Keeping It Green

My recovery is both a mystery and a miracle to me. It is a mystery because I have no real understanding of God or whatever you want to call God. I can't explain how, after thirty years of daily drinking, the obsession was immediately removed on day one; I've been able to walk through many painful experiences without the need to try and change the way I feel with alcohol, drugs, sex, food, spending or any other quick fix; or how, when confronted with any challenge, large or small, the solution almost immediately presents itself if I am willing to pause and listen. Even though I hear "How It Works" read at every meeting, I still have no idea how it works. Not really. It is still a mystery to me.

My recovery is a miracle because I'm a completely different person than I was when I walked through the doors to my first meeting. My whole attitude and outlook has changed. Today I see the glass half full instead of half empty. I have a full range of emotions, not just fear expressed as anger. The little red veins on the side of my nose have disappeared and the 20 extra pounds of alcoholic bloat I was carrying is gone. Today when I talk to others, I look them in the eyes instead of looking down at my shoes. Today instead of retreating into self-centered isolation, I let others know what's going on with me. I have learned to laugh at myself. My life feels useful and contented. I am happy most of the time.

I never want to forget what it was like before the miracle happened. I keep it green by sharing my drinking experiences freely. My drunk-a-log might be different than yours, but our feelings of fear, self-hate and bewilderment are exactly the same. I was taught that if I want a newcomer to identify with me, I must talk about my drinking and how I was willing to go to any length to change the way I felt, in spite of the potential consequences.

Grateful for the Pain

I heard trying to get spiritual is like standing in water up to my neck trying to get wet. I am already 100% spiritual. I just haven’t fully realized it yet because I continue to believe the old ideas in my head. It is those ideas that had me all alone in my darkened apartment getting drunk twice a day thinking a new job would fix everything.

God is an experience, not an idea. A picture of a glass of water will not quench my thirst. Only the real thing will do. Growing along spiritual lines for me is not about learning anything new. It is about unlearning everything I think is true. The best tool for experiencing more of God in my life and less of my ideas is the practice of  the 12 Steps. The Steps deflate ego, making space for God, the Great Reality, to enter my being and power my life. But I have to remember to practice.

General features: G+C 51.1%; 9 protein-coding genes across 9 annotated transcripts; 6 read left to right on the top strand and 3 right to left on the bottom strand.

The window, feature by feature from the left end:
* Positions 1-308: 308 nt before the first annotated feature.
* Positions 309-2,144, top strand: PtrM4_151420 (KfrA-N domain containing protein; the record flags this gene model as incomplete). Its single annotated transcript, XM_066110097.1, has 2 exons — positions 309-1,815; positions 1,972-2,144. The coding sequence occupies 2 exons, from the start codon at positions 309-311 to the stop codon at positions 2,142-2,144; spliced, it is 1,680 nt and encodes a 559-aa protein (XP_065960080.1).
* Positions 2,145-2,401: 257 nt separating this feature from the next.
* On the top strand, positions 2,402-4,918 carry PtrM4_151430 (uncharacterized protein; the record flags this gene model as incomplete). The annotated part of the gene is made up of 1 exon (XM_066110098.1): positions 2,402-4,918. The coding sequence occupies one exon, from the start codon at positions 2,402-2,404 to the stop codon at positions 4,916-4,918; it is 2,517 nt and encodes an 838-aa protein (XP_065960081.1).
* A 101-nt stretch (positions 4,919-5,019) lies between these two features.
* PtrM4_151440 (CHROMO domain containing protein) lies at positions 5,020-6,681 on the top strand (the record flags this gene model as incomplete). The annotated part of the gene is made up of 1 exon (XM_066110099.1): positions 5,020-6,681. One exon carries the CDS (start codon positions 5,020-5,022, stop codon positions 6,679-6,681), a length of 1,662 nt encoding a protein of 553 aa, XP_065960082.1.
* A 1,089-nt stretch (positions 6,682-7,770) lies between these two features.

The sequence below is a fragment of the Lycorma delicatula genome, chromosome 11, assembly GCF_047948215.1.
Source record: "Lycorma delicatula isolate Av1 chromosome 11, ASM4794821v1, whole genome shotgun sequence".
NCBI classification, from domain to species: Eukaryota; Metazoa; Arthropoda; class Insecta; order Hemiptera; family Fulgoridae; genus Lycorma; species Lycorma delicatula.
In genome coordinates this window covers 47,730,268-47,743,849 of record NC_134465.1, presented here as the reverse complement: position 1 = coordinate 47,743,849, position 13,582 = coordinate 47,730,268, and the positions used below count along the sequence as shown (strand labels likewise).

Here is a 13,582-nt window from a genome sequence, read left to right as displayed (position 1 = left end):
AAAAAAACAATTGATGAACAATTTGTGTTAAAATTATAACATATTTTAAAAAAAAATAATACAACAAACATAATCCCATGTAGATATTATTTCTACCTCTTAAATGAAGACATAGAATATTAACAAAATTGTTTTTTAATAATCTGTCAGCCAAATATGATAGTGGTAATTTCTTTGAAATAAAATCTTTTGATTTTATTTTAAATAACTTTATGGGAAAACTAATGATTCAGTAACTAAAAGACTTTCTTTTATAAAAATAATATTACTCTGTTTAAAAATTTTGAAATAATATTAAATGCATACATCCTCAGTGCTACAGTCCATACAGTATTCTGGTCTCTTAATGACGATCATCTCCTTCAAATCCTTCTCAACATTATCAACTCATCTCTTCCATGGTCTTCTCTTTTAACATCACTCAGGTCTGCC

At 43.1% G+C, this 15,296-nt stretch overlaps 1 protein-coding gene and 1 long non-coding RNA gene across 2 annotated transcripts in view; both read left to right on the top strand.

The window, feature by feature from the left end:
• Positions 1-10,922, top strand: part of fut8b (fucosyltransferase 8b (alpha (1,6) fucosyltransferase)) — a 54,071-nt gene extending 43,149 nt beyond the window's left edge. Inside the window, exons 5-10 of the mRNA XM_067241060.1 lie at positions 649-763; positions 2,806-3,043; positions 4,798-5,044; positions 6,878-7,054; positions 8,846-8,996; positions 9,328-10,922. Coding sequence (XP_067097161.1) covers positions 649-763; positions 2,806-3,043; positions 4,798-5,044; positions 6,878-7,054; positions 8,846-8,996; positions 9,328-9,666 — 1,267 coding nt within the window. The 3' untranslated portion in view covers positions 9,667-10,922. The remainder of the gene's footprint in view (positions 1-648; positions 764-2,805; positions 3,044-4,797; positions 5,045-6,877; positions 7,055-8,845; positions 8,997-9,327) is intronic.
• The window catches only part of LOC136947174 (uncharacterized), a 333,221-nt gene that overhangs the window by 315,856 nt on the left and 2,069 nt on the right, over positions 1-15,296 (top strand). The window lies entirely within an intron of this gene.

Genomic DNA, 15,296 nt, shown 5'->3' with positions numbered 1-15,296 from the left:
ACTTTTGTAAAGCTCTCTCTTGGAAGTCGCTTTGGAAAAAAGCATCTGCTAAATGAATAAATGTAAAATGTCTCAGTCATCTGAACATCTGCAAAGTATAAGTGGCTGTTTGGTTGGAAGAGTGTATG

My ego, my false sense of self, wants no part of God or spirituality and certainly no part of AA. AA to ego is like a bucket of water is to the Wicked Witch in the West in the movie "The Wizard of Oz." Ego continues to try and convince me that I’ve been practicing the principles long enough. “You went to a meeting yesterday, Jeff. You’re fine. You can skip today. You’ve got better things to do.”

I’ve been embroiled in a major remodeling project for the past six weeks. I need to move in there in ten days and the place is not ready. I’m running out of time and money. My recovery took a back seat. My spiritual practice slipped down the priority list. I skipped a few meetings. On Monday, I waited for five hours for the TV guy who never showed. I called the TV Company three times and blasted each of the ladies who had the misfortune to answer the phone when I called. My recovery went right out the window. I was so angry I felt sick to my stomach.

Driving home I realized that, one more time, self-righteous anger motivated by fear had gotten the best of me. “Thank you God for the pain.” Without the pain how could I realize I had let up on my program of action and lost my way? Once I realize I am off the beam I can't pick up some AA tools and continue to skip down the yellow brick road on my way back to Kansas.